House Energy and Commerce Oversight and Investigations Subcommittee Hearing on “Challenges and Opportunities to Investigating the Origins of Pandemics and Other Biological Events.” On Wednesday (Feb.1), the House Energy and Commerce Oversight and Investigations Subcommittee held a hearing to examine the origins of the COVID-19 pandemic. During the hearing, which largely focused on the findings of a recent Government Accountability Office report on the challenges of investigating virus origins, Republicans asked scientists about research being conducted at a lab facility in Wuhan, China, and whether federal grants should be used to fund virus-modifying studies in China. Democrats on the panel raised concerns about the potential to politicize origin investigations. 

  • More information available here.

House Oversight and Accountability Committee Hearing on "Federal Pandemic Spending: A Prescription for Waste, Fraud and Abuse." On Wednesday (Feb.1), the House Oversight and Accountability Committee held a hearing to examine potential fraud, waste and abuse identified in COVID-19 programs, such as the paycheck protection program. Republicans on the panel also criticized public health measures related to masking, vaccination and physical distancing. Scientists and public health officials who testified said certain precautions were needed to protect people from severe disease.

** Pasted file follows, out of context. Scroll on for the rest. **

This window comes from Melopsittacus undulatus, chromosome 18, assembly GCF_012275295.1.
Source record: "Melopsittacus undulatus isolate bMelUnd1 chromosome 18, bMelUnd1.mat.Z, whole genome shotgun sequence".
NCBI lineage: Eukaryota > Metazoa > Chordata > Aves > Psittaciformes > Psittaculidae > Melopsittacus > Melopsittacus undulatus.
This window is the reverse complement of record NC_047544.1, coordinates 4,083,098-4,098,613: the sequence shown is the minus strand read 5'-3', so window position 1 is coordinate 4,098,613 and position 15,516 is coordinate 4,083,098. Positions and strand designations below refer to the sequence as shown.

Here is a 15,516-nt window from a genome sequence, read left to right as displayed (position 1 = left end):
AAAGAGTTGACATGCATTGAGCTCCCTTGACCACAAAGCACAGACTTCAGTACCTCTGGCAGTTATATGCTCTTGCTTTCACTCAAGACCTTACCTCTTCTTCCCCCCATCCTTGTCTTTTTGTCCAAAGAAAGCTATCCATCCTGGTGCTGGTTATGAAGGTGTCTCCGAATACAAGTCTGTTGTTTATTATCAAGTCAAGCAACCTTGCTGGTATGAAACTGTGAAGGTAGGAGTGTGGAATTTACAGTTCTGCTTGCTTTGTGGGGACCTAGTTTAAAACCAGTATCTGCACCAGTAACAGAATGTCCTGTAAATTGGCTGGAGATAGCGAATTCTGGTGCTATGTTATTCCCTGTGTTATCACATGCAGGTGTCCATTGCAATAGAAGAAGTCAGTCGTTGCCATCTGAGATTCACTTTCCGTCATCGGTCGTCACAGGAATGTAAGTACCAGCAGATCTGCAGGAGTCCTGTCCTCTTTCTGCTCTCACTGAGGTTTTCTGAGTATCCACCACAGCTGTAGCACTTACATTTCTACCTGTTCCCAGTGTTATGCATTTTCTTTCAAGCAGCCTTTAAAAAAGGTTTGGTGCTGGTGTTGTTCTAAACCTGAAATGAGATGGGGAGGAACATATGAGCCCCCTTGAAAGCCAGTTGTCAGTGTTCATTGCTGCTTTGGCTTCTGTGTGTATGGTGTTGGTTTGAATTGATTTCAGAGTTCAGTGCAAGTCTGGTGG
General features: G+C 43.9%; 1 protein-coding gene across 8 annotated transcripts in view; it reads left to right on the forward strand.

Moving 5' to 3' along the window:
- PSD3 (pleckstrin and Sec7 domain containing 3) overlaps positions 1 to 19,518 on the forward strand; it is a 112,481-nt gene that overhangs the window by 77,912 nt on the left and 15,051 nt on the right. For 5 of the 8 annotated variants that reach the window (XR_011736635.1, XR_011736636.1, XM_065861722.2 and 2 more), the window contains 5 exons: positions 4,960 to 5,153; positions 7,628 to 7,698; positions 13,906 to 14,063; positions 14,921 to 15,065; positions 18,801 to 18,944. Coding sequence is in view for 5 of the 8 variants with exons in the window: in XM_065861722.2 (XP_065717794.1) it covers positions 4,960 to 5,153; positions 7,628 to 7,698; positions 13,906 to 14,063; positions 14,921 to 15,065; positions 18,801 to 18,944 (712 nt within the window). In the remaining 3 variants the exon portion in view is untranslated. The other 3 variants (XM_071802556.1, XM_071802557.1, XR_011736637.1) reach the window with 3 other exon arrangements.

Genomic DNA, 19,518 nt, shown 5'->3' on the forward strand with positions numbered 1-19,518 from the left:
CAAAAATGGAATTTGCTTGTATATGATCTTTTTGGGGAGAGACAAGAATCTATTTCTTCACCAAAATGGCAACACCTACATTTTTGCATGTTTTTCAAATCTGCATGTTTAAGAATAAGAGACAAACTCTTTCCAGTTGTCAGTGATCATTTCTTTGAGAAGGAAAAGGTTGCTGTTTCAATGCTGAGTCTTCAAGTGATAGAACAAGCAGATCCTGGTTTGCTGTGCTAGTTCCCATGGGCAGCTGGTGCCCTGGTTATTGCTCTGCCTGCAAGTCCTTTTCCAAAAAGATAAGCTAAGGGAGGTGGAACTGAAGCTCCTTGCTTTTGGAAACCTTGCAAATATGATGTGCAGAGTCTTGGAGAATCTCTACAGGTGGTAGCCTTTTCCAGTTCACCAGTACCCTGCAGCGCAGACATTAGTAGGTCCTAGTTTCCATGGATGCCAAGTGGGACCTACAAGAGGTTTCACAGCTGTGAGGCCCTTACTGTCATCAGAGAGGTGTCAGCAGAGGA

• More information available here.

Reports, Studies, and Journals

Kaiser Family Foundation: Over 35 Million Prior Authorization Requests Were Submitted to Medicare Advantage Plans in 2021. The report found Medicare Advantage plans received more than 35 million prior authorization requests in 2021 of which about 2 million, or 6%, were fully or partially denied. The report found 82% prior authorization coverage denial appeals were overturned.

Government Accountability Office: Pandemic Origins: Technologies and Challenges for Biological Investigations. In the report, GAO outlines five policy options to support investigations into pandemic origins, such as expanding the investigation workforce.

Government Accountability Office: Nursing Homes: CMS Should Make Ownership Information More Transparent for Consumers. The report found the Medicare Care Compare website could do more to help consumers identify ownership information of nursing homes.


Contact Information
For additional information concerning this Alert, please contact:
Washington Council Ernst & Young
   •  Heather Bell (